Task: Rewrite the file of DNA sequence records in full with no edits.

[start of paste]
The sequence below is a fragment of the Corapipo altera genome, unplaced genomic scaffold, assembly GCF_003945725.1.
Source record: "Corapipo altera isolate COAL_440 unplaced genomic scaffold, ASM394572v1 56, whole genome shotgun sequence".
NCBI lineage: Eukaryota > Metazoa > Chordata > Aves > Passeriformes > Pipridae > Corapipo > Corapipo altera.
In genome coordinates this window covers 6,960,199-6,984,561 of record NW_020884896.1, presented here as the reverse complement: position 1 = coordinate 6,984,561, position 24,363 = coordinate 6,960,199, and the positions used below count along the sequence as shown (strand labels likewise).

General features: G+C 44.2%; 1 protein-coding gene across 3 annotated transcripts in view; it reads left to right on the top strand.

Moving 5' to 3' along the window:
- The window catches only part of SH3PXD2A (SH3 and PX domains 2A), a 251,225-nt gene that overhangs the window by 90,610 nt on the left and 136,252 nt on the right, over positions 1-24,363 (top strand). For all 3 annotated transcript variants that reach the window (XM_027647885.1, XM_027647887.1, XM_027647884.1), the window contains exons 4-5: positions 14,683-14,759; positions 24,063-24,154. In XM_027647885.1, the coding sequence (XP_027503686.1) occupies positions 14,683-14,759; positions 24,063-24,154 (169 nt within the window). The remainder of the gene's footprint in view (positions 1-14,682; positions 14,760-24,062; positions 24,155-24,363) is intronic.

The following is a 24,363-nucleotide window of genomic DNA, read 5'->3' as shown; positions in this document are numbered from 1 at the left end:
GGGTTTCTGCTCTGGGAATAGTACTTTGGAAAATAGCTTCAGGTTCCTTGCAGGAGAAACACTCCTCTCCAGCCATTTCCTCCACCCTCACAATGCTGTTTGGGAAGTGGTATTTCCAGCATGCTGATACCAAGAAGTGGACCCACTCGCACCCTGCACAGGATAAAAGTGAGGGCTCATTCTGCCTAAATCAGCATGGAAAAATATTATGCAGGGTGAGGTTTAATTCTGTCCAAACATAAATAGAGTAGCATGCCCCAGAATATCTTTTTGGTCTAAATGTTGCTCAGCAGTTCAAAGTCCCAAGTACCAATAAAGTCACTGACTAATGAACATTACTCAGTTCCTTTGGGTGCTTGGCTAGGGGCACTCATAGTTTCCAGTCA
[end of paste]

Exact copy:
The sequence below is a fragment of the Corapipo altera genome, unplaced genomic scaffold, assembly GCF_003945725.1.
Source record: "Corapipo altera isolate COAL_440 unplaced genomic scaffold, ASM394572v1 56, whole genome shotgun sequence".
NCBI lineage: Eukaryota > Metazoa > Chordata > Aves > Passeriformes > Pipridae > Corapipo > Corapipo altera.
In genome coordinates this window covers 6,960,199-6,984,561 of record NW_020884896.1, presented here as the reverse complement: position 1 = coordinate 6,984,561, position 24,363 = coordinate 6,960,199, and the positions used below count along the sequence as shown (strand labels likewise).

General features: G+C 44.2%; 1 protein-coding gene across 3 annotated transcripts in view; it reads left to right on the top strand.

Moving 5' to 3' along the window:
- The window catches only part of SH3PXD2A (SH3 and PX domains 2A), a 251,225-nt gene that overhangs the window by 90,610 nt on the left and 136,252 nt on the right, over positions 1-24,363 (top strand). For all 3 annotated transcript variants that reach the window (XM_027647885.1, XM_027647887.1, XM_027647884.1), the window contains exons 4-5: positions 14,683-14,759; positions 24,063-24,154. In XM_027647885.1, the coding sequence (XP_027503686.1) occupies positions 14,683-14,759; positions 24,063-24,154 (169 nt within the window). The remainder of the gene's footprint in view (positions 1-14,682; positions 14,760-24,062; positions 24,155-24,363) is intronic.

The following is a 24,363-nucleotide window of genomic DNA, read 5'->3' as shown; positions in this document are numbered from 1 at the left end:
GGGTTTCTGCTCTGGGAATAGTACTTTGGAAAATAGCTTCAGGTTCCTTGCAGGAGAAACACTCCTCTCCAGCCATTTCCTCCACCCTCACAATGCTGTTTGGGAAGTGGTATTTCCAGCATGCTGATACCAAGAAGTGGACCCACTCGCACCCTGCACAGGATAAAAGTGAGGGCTCATTCTGCCTAAATCAGCATGGAAAAATATTATGCAGGGTGAGGTTTAATTCTGTCCAAACATAAATAGAGTAGCATGCCCCAGAATATCTTTTTGGTCTAAATGTTGCTCAGCAGTTCAAAGTCCCAAGTACCAATAAAGTCACTGACTAATGAACATTACTCAGTTCCTTTGGGTGCTTGGCTAGGGGCACTCATAGTTTCCAGTCA